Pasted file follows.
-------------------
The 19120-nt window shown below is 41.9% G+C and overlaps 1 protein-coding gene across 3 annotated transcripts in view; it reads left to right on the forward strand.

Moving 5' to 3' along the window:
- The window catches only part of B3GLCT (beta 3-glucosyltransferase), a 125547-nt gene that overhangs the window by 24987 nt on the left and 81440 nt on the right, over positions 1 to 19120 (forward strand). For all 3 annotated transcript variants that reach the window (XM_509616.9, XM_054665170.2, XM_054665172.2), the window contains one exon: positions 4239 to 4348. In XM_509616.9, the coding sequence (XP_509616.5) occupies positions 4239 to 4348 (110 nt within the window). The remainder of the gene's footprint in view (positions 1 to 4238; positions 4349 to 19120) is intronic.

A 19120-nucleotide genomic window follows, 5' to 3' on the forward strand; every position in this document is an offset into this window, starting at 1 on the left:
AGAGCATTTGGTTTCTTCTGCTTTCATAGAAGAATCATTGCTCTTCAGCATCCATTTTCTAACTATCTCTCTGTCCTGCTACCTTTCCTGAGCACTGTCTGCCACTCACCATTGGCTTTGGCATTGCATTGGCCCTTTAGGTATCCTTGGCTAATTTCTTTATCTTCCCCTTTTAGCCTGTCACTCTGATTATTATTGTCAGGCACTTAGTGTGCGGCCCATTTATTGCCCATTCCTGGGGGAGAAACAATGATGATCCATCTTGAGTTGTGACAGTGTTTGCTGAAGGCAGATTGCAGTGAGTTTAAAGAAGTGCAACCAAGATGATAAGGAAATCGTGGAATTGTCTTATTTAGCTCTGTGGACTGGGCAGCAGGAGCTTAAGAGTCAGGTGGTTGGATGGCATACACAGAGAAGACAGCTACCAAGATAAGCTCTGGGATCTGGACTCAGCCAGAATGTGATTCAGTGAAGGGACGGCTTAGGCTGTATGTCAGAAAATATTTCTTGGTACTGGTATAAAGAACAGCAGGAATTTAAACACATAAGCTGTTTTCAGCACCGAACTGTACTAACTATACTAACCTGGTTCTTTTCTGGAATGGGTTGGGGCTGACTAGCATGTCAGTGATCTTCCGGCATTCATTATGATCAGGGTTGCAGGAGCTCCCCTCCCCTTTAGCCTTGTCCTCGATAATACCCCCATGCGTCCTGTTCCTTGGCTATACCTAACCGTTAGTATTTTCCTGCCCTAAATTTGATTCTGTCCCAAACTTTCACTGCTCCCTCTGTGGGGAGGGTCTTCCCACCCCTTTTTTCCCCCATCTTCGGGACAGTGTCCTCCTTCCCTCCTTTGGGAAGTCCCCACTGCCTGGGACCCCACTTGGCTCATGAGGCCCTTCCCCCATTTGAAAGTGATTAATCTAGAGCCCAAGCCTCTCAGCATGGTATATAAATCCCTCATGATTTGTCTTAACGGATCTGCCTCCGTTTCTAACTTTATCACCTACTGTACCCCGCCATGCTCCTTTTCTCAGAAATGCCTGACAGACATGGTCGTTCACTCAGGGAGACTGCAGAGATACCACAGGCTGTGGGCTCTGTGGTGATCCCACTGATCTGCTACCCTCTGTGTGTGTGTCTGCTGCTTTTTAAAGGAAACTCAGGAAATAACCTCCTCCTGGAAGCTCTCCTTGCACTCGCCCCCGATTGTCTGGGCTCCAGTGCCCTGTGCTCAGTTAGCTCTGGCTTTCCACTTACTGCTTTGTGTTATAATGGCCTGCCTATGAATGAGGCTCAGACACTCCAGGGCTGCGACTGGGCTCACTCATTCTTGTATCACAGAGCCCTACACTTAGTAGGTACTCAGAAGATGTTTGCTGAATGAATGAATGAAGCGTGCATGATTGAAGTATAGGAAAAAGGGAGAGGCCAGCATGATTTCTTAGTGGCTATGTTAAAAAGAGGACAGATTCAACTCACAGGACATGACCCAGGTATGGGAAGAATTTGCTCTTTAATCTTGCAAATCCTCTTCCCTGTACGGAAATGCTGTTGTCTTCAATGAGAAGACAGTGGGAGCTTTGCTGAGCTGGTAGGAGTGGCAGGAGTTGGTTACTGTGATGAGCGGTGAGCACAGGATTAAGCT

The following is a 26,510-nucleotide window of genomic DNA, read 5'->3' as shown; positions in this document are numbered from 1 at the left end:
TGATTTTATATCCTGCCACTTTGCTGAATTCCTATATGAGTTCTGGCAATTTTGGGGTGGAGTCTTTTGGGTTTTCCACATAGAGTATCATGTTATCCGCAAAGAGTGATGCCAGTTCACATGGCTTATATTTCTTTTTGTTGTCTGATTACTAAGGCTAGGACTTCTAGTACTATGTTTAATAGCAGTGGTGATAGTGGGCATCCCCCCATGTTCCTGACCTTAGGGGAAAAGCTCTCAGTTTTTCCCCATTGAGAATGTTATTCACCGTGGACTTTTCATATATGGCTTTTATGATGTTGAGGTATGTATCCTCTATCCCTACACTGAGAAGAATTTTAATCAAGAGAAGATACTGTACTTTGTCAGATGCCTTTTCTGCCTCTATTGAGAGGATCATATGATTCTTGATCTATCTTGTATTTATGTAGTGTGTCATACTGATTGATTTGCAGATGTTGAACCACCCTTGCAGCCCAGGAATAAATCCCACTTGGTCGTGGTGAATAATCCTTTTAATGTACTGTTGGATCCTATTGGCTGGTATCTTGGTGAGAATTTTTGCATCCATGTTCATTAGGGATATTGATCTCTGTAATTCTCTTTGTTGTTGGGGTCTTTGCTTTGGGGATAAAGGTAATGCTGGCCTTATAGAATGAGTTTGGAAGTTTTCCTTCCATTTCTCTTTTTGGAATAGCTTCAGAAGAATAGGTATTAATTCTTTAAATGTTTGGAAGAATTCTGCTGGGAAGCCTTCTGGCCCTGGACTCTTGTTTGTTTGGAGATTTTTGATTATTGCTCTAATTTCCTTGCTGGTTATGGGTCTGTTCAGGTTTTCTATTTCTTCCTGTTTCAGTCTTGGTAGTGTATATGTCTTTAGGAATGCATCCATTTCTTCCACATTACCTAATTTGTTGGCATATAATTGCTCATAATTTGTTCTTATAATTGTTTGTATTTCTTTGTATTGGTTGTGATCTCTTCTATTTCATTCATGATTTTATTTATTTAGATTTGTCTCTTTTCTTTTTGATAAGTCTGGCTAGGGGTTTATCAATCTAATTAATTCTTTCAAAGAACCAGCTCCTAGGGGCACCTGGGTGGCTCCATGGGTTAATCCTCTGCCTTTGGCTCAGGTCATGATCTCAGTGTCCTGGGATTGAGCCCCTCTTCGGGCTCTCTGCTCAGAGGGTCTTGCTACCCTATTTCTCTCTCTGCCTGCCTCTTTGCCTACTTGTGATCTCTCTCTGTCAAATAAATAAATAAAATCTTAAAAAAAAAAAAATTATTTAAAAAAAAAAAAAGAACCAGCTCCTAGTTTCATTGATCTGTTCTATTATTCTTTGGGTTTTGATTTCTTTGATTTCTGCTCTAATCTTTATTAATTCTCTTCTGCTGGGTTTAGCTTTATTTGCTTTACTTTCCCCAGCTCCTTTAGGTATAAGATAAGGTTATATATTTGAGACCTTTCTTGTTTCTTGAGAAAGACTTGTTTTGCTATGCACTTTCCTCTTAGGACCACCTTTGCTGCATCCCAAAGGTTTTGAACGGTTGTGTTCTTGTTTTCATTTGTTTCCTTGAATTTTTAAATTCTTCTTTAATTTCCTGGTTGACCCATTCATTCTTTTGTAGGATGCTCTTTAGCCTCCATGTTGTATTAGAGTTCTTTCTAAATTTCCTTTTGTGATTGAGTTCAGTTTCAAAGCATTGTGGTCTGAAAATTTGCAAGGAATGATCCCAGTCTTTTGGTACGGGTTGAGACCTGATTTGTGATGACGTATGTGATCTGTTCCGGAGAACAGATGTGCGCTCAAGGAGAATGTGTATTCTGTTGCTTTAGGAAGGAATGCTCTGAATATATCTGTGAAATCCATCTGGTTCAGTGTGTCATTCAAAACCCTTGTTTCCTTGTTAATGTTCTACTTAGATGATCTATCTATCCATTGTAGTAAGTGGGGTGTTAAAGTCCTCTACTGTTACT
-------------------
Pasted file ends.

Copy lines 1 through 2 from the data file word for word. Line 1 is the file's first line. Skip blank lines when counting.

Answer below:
The 19120-nt window shown below is 41.9% G+C and overlaps 1 protein-coding gene across 3 annotated transcripts in view; it reads left to right on the forward strand.

Moving 5' to 3' along the window: